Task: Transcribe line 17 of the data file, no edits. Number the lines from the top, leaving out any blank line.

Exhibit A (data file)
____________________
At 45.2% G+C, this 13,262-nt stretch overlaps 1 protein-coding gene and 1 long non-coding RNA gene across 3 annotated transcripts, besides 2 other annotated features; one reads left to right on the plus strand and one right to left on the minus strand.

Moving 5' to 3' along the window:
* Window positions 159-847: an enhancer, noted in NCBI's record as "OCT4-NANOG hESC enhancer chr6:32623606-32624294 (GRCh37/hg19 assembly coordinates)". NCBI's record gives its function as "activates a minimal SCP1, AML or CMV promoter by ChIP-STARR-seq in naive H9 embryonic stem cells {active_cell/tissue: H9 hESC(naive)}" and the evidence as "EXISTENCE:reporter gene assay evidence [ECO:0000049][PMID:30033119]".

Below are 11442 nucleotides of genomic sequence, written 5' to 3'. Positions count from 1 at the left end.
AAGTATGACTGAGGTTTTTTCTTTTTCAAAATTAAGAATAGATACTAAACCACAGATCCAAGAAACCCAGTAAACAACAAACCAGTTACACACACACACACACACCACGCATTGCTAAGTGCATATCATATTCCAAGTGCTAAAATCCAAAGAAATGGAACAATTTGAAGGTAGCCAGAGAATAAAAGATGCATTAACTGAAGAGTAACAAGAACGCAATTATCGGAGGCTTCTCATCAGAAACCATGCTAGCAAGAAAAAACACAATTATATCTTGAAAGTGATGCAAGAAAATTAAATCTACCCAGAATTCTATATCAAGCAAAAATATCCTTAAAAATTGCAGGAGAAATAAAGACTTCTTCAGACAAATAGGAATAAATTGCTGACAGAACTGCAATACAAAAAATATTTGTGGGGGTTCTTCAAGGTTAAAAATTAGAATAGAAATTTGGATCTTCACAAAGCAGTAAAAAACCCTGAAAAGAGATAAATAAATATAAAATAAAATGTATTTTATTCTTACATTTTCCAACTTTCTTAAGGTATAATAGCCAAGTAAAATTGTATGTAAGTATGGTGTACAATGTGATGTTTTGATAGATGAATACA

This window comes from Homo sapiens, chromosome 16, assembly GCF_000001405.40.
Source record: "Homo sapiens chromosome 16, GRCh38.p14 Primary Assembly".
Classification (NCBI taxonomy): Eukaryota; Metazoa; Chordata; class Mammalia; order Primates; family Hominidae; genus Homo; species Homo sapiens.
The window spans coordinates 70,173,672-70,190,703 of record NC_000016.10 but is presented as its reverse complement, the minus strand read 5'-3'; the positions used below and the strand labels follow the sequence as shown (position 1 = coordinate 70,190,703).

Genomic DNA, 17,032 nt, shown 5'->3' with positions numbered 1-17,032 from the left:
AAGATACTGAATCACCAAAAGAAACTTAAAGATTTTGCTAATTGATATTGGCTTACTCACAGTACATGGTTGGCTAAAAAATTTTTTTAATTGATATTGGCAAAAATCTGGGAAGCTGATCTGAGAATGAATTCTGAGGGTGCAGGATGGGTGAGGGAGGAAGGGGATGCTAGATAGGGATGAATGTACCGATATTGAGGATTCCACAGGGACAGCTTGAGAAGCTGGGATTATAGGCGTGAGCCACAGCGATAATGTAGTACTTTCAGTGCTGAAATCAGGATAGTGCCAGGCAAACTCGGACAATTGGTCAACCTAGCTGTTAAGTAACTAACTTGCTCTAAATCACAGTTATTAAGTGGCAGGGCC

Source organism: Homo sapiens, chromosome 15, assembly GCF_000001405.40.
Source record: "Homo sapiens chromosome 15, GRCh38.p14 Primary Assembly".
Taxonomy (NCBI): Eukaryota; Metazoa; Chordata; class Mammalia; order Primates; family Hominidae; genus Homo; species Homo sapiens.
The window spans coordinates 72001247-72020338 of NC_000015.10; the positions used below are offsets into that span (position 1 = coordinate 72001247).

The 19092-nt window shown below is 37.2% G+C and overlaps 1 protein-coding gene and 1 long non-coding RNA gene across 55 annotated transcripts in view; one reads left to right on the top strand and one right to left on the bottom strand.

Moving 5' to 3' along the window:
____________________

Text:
Moving 5' to 3' along the window: